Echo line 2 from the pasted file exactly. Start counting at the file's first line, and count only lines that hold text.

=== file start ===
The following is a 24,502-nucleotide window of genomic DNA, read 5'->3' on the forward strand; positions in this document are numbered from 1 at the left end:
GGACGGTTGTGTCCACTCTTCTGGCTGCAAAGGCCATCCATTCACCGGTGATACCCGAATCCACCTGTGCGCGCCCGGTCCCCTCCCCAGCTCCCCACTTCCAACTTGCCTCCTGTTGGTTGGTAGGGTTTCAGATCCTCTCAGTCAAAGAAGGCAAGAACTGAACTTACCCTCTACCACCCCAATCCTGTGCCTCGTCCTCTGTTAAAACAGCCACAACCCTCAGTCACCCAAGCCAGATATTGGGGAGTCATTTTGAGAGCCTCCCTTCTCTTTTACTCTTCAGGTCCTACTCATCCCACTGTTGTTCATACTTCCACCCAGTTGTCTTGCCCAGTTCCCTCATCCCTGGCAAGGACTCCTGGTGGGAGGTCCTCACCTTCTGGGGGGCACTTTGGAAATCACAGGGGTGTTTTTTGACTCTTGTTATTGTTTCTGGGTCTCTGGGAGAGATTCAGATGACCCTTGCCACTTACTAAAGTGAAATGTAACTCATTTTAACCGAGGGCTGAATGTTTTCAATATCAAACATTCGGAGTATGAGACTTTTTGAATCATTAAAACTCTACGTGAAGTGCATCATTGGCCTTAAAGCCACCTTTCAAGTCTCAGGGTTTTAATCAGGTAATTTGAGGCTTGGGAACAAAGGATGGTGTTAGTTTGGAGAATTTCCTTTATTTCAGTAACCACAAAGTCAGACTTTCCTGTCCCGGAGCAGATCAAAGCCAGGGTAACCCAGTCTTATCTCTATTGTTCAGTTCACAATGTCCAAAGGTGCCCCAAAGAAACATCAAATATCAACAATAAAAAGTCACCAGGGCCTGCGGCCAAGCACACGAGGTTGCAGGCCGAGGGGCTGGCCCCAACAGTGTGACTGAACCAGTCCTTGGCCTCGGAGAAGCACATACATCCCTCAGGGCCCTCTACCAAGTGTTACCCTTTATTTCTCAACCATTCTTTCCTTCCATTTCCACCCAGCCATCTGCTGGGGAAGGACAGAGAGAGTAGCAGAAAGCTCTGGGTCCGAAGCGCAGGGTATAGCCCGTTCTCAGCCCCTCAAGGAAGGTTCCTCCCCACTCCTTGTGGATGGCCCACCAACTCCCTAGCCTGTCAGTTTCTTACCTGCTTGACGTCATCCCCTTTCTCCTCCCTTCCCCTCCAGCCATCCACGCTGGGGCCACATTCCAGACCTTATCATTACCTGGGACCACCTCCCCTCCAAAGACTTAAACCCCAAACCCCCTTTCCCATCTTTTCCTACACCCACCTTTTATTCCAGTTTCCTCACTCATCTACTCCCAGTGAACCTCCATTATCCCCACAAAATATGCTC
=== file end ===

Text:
GGACGGTTGTGTCCACTCTTCTGGCTGCAAAGGCCATCCATTCACCGGTGATACCCGAATCCACCTGTGCGCGCCCGGTCCCCTCCCCAGCTCCCCACTTCCAACTTGCCTCCTGTTGGTTGGTAGGGTTTCAGATCCTCTCAGTCAAAGAAGGCAAGAACTGAACTTACCCTCTACCACCCCAATCCTGTGCCTCGTCCTCTGTTAAAACAGCCACAACCCTCAGTCACCCAAGCCAGATATTGGGGAGTCATTTTGAGAGCCTCCCTTCTCTTTTACTCTTCAGGTCCTACTCATCCCACTGTTGTTCATACTTCCACCCAGTTGTCTTGCCCAGTTCCCTCATCCCTGGCAAGGACTCCTGGTGGGAGGTCCTCACCTTCTGGGGGGCACTTTGGAAATCACAGGGGTGTTTTTTGACTCTTGTTATTGTTTCTGGGTCTCTGGGAGAGATTCAGATGACCCTTGCCACTTACTAAAGTGAAATGTAACTCATTTTAACCGAGGGCTGAATGTTTTCAATATCAAACATTCGGAGTATGAGACTTTTTGAATCATTAAAACTCTACGTGAAGTGCATCATTGGCCTTAAAGCCACCTTTCAAGTCTCAGGGTTTTAATCAGGTAATTTGAGGCTTGGGAACAAAGGATGGTGTTAGTTTGGAGAATTTCCTTTATTTCAGTAACCACAAAGTCAGACTTTCCTGTCCCGGAGCAGATCAAAGCCAGGGTAACCCAGTCTTATCTCTATTGTTCAGTTCACAATGTCCAAAGGTGCCCCAAAGAAACATCAAATATCAACAATAAAAAGTCACCAGGGCCTGCGGCCAAGCACACGAGGTTGCAGGCCGAGGGGCTGGCCCCAACAGTGTGACTGAACCAGTCCTTGGCCTCGGAGAAGCACATACATCCCTCAGGGCCCTCTACCAAGTGTTACCCTTTATTTCTCAACCATTCTTTCCTTCCATTTCCACCCAGCCATCTGCTGGGGAAGGACAGAGAGAGTAGCAGAAAGCTCTGGGTCCGAAGCGCAGGGTATAGCCCGTTCTCAGCCCCTCAAGGAAGGTTCCTCCCCACTCCTTGTGGATGGCCCACCAACTCCCTAGCCTGTCAGTTTCTTACCTGCTTGACGTCATCCCCTTTCTCCTCCCTTCCCCTCCAGCCATCCACGCTGGGGCCACATTCCAGACCTTATCATTACCTGGGACCACCTCCCCTCCAAAGACTTAAACCCCAAACCCCCTTTCCCATCTTTTCCTACACCCACCTTTTATTCCAGTTTCCTCACTCATCTACTCCCAGTGAACCTCCATTATCCCCACAAAATATGCTC